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On Channel Access Design for Wireless Networks with Multi-Packet Reception Open Access


Other title
Multi-packet Reception
Wireless Network Communication
Media Access Control
Type of item
Degree grantor
University of Alberta
Author or creator
Li, Ke
Supervisor and department
Harms, Janelle (Computing Science)
Nikolaidis, Ioanis (Computing Science)
Examining committee member and department
Zhao, Vicky Hong (Electrical and Computer Engineering)
Jagersand, Martin (Computing Science)
Schlegel, Christian (Electrical and Computer Engineering, Dalhousie University)
Hossain, Ekram (Electrical and Computer Engineering, University of Manitoba)
Department of Computing Science

Date accepted
Graduation date
Doctor of Philosophy
Degree level
As wireless devices have emerged as a ubiquitous part of people's everyday lives, the demands for faster wireless communications become even more pressing. Fortunately, the advanced techniques of the physical layer such as multiple-input and multiple-output (MIMO), multi-user detection (MUD), advanced modulation, etc., make multi-packet transmission (MPT) and multi-packet reception (MPR) possible. It has been well recognized that the MPT/MPR technique can improve the performance of the wireless networks. However, novel algorithms at the medium-access control (MAC) and higher layers are needed to fully exploit the MPT/MPR capability. In this thesis, we study the behavior the MPT/MPR wireless network, evaluate its potential performance and design algorithms to efficiently and fairly manage the MPT/MPR networks. We start from a single-hop scenario where uncoordinated nodes share a MPR channel and assess its performance by designing additive-increase multiplicative-decrease MAC (AIMD-MAC) to achieve the max-min fairness. We show that with an appropriate set of parameters, AIMD-MAC can be applied to distributed environments where the number of nodes and channel capacity are not constant to achieve at least 90% of the performance of the benchmark. For multi-hop scenarios, we observe the M property of MPT/MPR networks, which profoundly changes the traditional understanding of managing a multi-hop wireless network. By identifying and investigating the M property, we propose novel algorithms to evaluate the MPT/MPR networks and demonstrate the relative importance of the MPT and MPR capacity limits. To efficiently manage the multi-hop flows traversing a MPT/MPR network, we design the AIMD backpressure MAC (AB-MAC) algorithm. Extensive simulations show that AB-MAC significantly outperforms IEEE 802.11 especially in dense networks.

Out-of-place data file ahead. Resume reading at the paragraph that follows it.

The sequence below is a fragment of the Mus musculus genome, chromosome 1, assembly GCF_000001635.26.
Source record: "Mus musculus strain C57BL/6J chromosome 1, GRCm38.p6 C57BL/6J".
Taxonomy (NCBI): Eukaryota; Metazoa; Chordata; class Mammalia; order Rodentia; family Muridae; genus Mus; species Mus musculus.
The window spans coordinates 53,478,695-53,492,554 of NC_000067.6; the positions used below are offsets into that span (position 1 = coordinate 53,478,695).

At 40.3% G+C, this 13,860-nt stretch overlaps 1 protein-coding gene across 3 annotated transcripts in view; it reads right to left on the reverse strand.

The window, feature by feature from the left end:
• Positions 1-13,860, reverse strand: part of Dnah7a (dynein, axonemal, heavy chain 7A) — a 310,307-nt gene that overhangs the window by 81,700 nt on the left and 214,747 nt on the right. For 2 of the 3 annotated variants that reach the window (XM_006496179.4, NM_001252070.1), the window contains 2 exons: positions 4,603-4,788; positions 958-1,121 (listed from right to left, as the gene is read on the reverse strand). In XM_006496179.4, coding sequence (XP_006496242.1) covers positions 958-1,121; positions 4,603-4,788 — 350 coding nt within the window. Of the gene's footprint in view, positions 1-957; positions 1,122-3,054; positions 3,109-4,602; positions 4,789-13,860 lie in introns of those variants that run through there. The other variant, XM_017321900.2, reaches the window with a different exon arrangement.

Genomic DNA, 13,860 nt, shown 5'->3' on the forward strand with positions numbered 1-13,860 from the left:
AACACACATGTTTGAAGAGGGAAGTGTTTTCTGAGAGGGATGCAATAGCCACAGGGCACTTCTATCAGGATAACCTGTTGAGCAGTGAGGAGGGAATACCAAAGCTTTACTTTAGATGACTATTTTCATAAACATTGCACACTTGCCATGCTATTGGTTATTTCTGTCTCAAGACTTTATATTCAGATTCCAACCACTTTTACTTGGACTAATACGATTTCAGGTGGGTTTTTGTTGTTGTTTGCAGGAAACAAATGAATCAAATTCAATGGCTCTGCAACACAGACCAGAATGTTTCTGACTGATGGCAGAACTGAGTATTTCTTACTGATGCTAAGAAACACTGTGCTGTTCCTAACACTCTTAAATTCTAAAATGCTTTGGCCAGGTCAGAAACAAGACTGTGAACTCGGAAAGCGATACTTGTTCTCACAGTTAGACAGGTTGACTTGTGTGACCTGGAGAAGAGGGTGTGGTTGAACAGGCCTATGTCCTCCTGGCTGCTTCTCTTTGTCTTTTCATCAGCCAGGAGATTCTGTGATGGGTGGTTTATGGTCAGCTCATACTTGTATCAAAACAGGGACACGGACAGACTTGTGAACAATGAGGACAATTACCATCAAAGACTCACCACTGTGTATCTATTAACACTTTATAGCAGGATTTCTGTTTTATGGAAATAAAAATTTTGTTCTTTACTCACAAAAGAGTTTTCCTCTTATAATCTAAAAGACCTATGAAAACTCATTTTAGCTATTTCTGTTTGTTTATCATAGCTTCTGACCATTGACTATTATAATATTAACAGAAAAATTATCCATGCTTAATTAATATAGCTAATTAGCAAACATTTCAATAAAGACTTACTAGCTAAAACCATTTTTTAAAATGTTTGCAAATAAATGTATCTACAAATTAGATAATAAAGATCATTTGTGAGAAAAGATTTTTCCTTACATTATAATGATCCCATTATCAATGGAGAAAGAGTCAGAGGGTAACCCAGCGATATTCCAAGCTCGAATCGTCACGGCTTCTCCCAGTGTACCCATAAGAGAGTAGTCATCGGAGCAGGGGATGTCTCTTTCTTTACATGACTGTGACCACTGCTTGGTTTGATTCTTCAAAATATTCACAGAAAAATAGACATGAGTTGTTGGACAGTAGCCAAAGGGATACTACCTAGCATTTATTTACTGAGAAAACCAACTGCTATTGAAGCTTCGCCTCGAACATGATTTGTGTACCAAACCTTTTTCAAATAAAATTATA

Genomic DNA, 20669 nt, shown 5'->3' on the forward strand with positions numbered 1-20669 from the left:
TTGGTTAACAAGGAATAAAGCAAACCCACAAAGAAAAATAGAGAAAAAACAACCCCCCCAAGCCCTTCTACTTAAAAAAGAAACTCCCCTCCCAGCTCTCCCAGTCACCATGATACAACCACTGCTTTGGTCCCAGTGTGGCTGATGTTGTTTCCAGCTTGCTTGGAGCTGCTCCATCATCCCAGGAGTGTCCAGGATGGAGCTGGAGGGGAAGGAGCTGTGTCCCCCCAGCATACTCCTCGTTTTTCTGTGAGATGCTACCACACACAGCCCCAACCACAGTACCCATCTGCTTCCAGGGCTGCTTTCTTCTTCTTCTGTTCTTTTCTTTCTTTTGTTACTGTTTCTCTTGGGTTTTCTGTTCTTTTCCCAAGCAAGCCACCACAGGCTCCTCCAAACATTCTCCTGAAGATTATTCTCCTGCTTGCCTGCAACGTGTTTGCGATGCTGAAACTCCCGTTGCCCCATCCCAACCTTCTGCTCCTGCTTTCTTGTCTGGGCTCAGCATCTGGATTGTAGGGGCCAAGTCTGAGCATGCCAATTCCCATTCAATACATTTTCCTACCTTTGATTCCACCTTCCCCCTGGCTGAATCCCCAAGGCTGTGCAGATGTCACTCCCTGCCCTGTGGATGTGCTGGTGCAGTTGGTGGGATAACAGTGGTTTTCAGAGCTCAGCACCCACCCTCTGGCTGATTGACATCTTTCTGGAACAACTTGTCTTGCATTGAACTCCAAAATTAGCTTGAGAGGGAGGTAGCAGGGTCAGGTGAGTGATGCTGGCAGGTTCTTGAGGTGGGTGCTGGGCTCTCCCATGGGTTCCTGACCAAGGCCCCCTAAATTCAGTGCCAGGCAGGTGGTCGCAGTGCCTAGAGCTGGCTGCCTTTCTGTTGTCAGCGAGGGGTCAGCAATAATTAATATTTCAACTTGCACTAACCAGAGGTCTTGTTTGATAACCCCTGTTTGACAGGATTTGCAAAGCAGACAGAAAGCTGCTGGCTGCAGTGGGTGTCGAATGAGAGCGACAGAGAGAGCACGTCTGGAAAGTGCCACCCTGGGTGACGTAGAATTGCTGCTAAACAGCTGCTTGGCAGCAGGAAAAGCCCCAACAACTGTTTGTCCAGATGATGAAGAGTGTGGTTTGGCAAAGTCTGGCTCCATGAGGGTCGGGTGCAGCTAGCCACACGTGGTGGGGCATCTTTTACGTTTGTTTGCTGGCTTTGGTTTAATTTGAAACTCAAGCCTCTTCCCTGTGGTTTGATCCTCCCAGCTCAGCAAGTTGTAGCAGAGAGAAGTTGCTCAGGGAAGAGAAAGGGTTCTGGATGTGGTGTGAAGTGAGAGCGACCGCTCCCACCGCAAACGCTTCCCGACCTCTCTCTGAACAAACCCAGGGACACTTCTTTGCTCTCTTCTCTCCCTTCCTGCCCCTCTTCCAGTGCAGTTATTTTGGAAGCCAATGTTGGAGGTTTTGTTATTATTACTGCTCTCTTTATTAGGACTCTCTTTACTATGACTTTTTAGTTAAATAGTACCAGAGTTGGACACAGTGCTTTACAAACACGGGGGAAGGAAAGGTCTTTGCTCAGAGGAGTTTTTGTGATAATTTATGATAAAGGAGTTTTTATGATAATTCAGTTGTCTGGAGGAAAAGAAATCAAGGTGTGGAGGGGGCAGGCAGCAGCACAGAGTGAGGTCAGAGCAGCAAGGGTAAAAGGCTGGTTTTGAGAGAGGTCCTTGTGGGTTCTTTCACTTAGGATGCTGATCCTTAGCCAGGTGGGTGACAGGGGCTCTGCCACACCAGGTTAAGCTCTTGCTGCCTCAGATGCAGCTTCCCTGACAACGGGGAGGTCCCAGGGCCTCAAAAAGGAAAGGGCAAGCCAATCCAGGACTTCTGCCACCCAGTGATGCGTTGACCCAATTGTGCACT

Permission is hereby granted to the University of Alberta Libraries to reproduce single copies of this thesis and to lend or sell such copies for private, scholarly or scientific research purposes only. The author reserves all other publication and other rights in association with the copyright in the thesis and, except as herein before provided, neither the thesis nor any substantial portion thereof may be printed or otherwise reproduced in any material form whatsoever without the author's prior written permission.
Citation for previous publication
K. Li, I. Nikolaidis, J. J. Harms, Mechanisms for Multi-Packet Reception Protocols in Multi-Hop Networks, Accepted by MSWiM 2015.K. Li, I. Nikolaidis, J. J. Harms, On the Potential of MPT/MPR Wireless Networks, LCN 2014, Edmonton, Canada.K. Li, M. Ghanbarinejad, I. Nikolaidis, C. Schlegel, Additive-Increase Multiplicative-Decrease MAC Protocol with Multi-Packet Reception, WWIC 2013, Saint-Petersburg, Russia.K. Li, I. Nikolaidis, J. J. Harms, The analysis of the additive-increase multiplicative-decrease MAC protocol, WONS 2013, Banff, Canada.

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